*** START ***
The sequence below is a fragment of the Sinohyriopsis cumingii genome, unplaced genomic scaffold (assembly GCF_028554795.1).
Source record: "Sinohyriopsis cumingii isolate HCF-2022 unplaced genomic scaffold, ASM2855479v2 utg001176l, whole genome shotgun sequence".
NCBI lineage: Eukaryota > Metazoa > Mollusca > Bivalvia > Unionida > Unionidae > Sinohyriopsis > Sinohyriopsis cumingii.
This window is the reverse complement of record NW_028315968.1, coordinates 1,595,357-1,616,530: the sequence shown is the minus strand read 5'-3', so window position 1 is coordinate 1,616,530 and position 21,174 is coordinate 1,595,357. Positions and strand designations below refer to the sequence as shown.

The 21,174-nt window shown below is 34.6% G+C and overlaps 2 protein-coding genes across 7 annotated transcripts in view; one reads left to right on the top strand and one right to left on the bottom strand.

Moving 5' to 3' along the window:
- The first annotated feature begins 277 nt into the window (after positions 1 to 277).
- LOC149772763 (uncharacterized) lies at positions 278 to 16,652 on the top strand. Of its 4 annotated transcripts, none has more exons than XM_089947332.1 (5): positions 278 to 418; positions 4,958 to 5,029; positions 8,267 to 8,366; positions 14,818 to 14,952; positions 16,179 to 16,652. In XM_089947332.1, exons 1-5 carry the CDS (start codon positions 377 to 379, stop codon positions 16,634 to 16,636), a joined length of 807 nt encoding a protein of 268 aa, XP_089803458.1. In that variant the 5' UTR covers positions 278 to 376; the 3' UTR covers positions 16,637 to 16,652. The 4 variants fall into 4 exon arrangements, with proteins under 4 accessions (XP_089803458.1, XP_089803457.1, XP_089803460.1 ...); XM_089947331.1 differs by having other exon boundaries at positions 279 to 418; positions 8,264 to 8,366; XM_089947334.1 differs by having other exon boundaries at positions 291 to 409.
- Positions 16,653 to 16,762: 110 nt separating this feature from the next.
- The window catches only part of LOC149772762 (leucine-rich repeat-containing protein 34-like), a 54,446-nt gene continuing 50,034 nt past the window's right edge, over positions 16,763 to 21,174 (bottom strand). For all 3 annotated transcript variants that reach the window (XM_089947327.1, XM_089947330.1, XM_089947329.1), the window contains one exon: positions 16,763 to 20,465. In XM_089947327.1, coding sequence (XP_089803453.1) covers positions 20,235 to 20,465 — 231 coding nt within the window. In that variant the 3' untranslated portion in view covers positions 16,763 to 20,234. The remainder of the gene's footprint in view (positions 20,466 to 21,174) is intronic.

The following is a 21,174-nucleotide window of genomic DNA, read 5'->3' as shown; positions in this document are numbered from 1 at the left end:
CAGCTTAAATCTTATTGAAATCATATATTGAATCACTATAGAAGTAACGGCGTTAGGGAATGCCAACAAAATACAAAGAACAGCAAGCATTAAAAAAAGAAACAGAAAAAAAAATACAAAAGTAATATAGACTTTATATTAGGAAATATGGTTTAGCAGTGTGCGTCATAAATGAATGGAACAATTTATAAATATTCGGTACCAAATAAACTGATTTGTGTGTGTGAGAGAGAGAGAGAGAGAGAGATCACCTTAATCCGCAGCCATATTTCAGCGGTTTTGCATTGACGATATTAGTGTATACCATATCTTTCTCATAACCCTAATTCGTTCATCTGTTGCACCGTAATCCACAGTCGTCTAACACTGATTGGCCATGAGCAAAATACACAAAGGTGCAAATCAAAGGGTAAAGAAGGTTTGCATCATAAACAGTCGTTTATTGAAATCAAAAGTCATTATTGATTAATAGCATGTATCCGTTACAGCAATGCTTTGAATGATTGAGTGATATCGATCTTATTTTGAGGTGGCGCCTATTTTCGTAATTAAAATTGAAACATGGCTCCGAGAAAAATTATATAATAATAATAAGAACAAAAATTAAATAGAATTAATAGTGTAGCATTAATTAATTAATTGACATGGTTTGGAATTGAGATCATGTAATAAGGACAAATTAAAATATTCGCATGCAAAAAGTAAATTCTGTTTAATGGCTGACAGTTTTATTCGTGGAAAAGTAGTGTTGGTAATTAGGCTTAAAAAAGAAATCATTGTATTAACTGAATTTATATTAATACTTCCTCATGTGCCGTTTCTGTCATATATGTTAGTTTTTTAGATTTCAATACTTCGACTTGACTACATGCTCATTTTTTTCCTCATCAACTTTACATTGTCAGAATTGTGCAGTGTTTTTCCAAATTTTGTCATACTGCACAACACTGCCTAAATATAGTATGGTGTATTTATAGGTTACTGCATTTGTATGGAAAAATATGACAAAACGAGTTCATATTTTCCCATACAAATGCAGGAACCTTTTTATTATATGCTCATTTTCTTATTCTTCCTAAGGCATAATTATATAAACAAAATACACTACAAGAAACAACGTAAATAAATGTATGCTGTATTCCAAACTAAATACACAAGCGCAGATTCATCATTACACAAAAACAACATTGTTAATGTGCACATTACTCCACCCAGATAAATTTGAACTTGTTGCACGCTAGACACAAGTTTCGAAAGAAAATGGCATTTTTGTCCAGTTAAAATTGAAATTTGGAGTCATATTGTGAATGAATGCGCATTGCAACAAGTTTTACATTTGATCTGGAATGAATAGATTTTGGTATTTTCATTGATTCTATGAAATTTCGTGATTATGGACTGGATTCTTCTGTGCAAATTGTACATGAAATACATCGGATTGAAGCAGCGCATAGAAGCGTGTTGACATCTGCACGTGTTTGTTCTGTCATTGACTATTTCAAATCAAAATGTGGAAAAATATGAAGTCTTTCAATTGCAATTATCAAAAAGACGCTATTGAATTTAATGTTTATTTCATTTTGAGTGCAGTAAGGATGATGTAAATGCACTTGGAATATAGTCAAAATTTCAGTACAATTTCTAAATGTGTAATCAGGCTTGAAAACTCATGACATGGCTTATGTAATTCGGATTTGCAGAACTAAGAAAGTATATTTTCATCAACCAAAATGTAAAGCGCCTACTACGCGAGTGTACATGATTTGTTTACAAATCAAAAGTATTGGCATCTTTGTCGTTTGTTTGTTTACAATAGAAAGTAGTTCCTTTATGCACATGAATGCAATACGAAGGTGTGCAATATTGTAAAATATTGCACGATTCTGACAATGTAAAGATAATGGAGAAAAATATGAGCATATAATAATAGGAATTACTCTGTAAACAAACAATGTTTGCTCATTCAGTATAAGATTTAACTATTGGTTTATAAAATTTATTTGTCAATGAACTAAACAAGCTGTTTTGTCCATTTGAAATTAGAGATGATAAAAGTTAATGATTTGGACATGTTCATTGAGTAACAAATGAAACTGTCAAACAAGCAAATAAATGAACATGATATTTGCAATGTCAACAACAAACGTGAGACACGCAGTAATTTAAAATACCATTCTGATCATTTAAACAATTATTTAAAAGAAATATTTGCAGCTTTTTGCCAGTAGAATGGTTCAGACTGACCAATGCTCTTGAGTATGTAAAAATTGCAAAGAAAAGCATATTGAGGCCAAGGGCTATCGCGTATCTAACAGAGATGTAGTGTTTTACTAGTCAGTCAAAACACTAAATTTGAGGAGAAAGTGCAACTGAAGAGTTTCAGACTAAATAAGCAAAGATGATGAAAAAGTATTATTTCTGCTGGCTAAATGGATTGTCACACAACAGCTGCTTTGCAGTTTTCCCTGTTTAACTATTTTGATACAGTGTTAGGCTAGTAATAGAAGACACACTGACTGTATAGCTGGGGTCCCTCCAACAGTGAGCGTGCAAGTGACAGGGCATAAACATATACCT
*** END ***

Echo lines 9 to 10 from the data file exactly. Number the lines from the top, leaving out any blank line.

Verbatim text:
- Positions 16,653 to 16,762: 110 nt separating this feature from the next.
- The window catches only part of LOC149772762 (leucine-rich repeat-containing protein 34-like), a 54,446-nt gene continuing 50,034 nt past the window's right edge, over positions 16,763 to 21,174 (bottom strand). For all 3 annotated transcript variants that reach the window (XM_089947327.1, XM_089947330.1, XM_089947329.1), the window contains one exon: positions 16,763 to 20,465. In XM_089947327.1, coding sequence (XP_089803453.1) covers positions 20,235 to 20,465 — 231 coding nt within the window. In that variant the 3' untranslated portion in view covers positions 16,763 to 20,234. The remainder of the gene's footprint in view (positions 20,466 to 21,174) is intronic.